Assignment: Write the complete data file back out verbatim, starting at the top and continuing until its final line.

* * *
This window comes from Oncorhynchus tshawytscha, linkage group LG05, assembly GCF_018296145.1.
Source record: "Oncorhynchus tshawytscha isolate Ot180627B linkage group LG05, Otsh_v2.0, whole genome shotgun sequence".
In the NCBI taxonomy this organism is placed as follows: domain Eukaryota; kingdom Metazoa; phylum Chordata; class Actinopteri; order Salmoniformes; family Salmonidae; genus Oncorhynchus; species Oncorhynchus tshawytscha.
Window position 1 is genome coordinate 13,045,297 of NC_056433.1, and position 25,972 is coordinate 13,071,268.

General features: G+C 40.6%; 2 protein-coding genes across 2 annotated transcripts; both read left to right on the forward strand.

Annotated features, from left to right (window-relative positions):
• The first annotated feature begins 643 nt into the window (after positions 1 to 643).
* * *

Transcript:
This window comes from Oncorhynchus tshawytscha, linkage group LG05, assembly GCF_018296145.1.
Source record: "Oncorhynchus tshawytscha isolate Ot180627B linkage group LG05, Otsh_v2.0, whole genome shotgun sequence".
In the NCBI taxonomy this organism is placed as follows: domain Eukaryota; kingdom Metazoa; phylum Chordata; class Actinopteri; order Salmoniformes; family Salmonidae; genus Oncorhynchus; species Oncorhynchus tshawytscha.
Window position 1 is genome coordinate 13,045,297 of NC_056433.1, and position 25,972 is coordinate 13,071,268.

General features: G+C 40.6%; 2 protein-coding genes across 2 annotated transcripts; both read left to right on the forward strand.

Annotated features, from left to right (window-relative positions):
• The first annotated feature begins 643 nt into the window (after positions 1 to 643).